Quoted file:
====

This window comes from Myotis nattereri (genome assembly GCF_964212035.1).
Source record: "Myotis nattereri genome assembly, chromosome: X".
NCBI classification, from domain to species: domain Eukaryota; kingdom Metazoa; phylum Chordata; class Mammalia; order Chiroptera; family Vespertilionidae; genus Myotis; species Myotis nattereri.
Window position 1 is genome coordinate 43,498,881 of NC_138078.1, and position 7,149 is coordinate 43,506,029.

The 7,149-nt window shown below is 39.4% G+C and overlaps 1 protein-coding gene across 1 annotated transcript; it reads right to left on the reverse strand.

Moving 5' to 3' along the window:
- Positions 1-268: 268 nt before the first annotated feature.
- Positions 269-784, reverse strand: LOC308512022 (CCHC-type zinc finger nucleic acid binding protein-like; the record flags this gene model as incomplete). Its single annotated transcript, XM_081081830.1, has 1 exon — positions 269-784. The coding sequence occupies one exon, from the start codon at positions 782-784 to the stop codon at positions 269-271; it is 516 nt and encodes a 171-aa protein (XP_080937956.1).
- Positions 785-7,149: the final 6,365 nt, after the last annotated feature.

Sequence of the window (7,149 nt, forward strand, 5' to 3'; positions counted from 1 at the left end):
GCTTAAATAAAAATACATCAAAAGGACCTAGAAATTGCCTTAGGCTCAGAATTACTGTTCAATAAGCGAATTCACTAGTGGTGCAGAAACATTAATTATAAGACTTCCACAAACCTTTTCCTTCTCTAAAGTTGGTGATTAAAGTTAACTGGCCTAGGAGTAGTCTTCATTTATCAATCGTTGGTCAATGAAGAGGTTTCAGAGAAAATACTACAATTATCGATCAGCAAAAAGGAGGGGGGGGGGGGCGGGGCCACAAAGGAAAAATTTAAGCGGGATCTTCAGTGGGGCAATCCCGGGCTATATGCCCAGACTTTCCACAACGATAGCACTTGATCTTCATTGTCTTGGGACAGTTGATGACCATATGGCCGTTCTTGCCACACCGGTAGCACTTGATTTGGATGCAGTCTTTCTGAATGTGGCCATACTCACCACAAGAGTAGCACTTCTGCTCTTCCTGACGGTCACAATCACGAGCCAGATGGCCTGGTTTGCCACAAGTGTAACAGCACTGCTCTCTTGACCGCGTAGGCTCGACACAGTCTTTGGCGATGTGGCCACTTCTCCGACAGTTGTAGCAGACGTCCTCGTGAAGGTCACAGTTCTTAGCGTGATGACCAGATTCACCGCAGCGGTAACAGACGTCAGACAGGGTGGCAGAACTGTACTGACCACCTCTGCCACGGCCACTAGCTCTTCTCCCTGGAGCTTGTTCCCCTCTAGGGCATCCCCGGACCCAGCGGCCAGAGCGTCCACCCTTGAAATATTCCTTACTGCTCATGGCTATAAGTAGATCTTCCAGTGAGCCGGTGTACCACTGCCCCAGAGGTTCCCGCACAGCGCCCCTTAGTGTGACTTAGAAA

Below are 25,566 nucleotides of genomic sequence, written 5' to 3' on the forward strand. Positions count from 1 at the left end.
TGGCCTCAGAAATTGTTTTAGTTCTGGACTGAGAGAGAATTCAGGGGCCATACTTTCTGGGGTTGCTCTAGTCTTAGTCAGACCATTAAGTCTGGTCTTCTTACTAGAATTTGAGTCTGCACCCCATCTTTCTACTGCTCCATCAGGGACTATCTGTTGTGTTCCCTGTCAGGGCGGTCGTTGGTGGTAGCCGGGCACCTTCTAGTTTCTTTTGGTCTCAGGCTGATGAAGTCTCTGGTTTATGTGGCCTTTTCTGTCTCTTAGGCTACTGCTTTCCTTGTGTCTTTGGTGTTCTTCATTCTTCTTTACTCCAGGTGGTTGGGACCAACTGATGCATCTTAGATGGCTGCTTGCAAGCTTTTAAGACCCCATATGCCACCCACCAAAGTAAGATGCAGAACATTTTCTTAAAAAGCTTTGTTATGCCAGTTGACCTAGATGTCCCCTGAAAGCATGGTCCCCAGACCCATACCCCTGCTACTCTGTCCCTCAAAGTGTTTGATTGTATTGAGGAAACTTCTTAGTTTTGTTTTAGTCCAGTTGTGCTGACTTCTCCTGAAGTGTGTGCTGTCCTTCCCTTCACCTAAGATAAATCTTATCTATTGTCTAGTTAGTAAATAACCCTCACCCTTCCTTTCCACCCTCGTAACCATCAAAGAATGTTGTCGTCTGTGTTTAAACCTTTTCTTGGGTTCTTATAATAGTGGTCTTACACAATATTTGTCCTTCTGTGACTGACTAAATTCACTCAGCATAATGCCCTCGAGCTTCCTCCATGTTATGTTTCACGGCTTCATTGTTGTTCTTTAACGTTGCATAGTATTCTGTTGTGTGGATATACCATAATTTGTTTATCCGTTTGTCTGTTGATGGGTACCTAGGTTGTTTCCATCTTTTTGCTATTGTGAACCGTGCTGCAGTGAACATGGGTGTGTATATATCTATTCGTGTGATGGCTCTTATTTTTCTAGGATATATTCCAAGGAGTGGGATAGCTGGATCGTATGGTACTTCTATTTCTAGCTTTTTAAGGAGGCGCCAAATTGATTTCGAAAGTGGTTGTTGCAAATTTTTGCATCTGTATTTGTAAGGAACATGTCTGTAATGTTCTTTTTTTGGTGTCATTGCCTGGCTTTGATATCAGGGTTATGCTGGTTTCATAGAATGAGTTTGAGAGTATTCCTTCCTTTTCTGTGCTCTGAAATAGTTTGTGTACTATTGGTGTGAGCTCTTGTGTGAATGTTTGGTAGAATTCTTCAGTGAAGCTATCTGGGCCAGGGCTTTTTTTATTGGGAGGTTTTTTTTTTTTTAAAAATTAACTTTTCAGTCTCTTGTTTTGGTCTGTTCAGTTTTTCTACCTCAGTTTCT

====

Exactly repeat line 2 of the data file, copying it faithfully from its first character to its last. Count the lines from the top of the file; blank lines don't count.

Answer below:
Source record: "Myotis nattereri genome assembly, chromosome: X".